Scooby Doo Will Never Die

Since 1969, Scooby Doo and his gang have been a staple of American cartoons. The original television series Scooby Doo Where Are You? only ran from 1969-1970, but those two years of the gang solving mysteries inspired 11 television reboots and over thirty movies. But what makes this concept so popular and fresh every time it is rebooted? It’s the fact that each character is a stereotype of a current type of teenager. The gang represents four types of teenagers that every reboot tweaks and adjusts so that the stereotype is accurate to current times.

Scooby Doo Where Are You? had stereotypes of 60’s teenagers. Fred was normal and average. He participated in hip slang and hip fashion (with the famous ascot), but was nothing else than the straight-man character. Daphne defined the cool teenager because of her fashion sense and her characterization as being “the hot girl”. Also with some classic 20th century sexism, she was the damsel in distress because you can’t be cool, beautiful and smart. Velma played the nerd which in the 60’s made you uncool, explaining her appearance and the contrast between her and Daphne. Of course Shaggy was the free spirited one, representing the counterculture of the late 60’s.

However, as reboots were being made and times were changing, these stereotypes had to be fixed to be more relevant. The 1983 reboot The New Scooby Doo and Scrappy Doo Show depicted Daphne as a writer for a teen magazine. This kept her character, but she was now cool by 80’s standards (teen magazines were one of the many things in the 80’s that defined pop culture). The 2001 movie Scooby Doo and the Cyber Chase features Fred taking more of a leadership role in the group and acting very confident as he flirts with Daphne/constantly talking about sports. This changed his average teen of the 60’s character to the confident jock of the early 2000’s.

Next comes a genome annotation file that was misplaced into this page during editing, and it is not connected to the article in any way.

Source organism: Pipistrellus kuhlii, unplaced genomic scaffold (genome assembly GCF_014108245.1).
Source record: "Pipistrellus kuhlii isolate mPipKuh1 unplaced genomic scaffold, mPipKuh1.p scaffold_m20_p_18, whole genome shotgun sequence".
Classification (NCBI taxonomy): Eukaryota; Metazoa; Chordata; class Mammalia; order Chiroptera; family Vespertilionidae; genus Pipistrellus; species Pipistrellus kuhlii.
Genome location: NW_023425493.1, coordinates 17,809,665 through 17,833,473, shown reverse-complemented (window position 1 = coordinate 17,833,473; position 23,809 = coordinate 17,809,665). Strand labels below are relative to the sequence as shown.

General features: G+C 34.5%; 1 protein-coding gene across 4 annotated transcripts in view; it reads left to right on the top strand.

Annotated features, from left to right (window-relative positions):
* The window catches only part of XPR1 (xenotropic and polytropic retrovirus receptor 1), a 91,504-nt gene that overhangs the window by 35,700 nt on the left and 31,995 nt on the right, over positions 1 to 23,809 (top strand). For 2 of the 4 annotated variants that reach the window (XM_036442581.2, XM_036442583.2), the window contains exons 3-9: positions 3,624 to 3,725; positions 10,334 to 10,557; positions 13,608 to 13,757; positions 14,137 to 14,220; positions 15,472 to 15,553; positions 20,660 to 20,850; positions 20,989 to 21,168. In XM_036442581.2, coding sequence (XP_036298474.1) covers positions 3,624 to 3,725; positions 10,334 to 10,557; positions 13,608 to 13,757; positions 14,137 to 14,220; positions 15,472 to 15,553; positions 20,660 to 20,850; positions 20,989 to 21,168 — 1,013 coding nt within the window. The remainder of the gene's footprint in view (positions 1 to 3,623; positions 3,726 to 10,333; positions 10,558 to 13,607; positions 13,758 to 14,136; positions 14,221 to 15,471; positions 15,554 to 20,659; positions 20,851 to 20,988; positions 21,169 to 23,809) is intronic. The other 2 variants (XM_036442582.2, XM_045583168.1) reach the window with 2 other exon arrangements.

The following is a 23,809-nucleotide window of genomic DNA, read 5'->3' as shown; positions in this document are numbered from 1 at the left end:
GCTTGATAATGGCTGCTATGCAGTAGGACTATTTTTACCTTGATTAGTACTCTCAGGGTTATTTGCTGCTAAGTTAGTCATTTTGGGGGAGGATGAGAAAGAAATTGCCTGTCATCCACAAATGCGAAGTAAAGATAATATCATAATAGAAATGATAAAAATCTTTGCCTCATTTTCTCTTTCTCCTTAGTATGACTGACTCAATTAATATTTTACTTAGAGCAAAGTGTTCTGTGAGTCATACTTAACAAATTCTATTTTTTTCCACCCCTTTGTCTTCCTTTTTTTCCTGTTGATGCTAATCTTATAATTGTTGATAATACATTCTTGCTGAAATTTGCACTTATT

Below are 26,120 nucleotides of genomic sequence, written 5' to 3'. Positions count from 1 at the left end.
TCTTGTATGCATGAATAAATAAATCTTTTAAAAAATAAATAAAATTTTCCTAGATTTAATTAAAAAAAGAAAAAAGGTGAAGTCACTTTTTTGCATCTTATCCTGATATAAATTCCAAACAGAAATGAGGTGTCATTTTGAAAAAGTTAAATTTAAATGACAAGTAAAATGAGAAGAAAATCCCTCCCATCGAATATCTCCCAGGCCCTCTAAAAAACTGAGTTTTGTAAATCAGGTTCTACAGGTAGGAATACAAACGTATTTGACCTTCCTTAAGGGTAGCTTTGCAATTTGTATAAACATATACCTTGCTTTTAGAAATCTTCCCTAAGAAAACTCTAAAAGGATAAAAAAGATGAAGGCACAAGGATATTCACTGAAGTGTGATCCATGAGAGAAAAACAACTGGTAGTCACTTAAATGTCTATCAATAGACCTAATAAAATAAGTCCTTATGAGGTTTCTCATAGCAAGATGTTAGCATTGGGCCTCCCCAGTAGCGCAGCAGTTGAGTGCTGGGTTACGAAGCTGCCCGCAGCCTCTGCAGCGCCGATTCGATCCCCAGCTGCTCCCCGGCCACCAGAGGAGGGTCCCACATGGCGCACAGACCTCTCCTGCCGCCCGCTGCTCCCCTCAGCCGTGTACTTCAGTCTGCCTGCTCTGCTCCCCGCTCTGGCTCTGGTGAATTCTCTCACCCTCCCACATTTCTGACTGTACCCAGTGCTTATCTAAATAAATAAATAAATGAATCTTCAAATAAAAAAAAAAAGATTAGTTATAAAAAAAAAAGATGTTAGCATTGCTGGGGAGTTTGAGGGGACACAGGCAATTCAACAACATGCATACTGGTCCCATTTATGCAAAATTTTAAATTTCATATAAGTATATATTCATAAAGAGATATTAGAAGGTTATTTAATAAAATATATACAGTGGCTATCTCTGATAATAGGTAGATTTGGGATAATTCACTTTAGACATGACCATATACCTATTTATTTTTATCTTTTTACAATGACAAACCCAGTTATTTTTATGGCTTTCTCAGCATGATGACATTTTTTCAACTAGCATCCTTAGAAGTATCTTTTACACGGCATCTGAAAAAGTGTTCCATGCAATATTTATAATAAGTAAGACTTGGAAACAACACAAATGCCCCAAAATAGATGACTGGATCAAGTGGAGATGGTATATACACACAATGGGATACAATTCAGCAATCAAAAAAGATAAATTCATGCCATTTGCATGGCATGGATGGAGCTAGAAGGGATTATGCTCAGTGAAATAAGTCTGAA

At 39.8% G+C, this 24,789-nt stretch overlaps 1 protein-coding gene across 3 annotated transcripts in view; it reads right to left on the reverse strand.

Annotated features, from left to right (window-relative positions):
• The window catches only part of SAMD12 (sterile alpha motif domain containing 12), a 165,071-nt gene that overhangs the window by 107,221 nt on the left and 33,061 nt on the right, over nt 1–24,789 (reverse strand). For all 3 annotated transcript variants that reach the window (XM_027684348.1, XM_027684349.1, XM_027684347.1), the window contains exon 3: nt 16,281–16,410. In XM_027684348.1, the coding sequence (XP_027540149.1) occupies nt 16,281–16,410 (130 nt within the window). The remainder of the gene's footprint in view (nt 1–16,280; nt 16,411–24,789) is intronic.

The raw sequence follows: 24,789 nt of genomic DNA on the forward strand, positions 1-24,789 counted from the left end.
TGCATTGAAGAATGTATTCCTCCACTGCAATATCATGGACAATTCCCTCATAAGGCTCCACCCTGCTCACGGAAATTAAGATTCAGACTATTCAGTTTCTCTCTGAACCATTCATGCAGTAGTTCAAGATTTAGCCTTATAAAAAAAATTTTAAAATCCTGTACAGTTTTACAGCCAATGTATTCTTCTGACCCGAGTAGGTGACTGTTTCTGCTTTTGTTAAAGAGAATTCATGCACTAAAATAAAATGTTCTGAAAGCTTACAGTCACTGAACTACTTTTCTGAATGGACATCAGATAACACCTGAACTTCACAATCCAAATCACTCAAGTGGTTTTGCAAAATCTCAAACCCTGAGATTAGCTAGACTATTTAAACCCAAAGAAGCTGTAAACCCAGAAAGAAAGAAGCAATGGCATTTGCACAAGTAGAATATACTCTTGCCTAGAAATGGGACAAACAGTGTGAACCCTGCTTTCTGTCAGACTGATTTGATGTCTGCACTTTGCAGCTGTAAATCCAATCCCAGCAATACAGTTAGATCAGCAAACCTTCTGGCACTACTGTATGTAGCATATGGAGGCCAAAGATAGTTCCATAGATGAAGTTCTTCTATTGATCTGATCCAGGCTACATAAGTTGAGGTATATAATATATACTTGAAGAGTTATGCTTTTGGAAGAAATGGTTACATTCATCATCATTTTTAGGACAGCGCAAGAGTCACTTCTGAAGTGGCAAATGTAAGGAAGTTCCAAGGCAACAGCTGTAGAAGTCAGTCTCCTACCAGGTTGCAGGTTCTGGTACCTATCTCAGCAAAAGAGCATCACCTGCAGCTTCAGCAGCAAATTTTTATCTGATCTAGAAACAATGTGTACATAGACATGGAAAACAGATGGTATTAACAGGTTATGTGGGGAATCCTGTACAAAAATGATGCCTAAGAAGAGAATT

The latest reboot, 2015’s Be Cool, Scooby Doo, probably has the most drastic character updates. Making Daphne a quirky girl who is persistent in all her random pursuits such as becoming a stand-up comedian and trying not to be reliant on technology. She owns this quirkiness too making her not only funny and weird, but independent. This personality almost resembles that of a stereotypical teenage Tumblr user. This character also strays away from the damsel in destress of the 60’s and creates an independent woman of the 21st century. Velma shows how the nerd character has changed since the 60’s. Velma owns her intelligence and constant need to learn more. She prides herself in her love for learning and technology which is a very common thing in the 2010’s especially with the instant access we have to all this information. Shaggy in this new series has strayed away from being a hippy and is being focused on being more goofy and silly. He has become the fun loving character as opposed to the chill character of the “groovy” years.

Overall, the Scooby Doo franchise will never die because as the reboots keep updating the same concept, they will also update the characters. Its as simple as watching an episode Scooby Doo Where Are You? and then watching Be Cool, Scooby Doo and seeing how its gone from hippies and the groovy mystery machine, to hipsters and Fred with smartphone.

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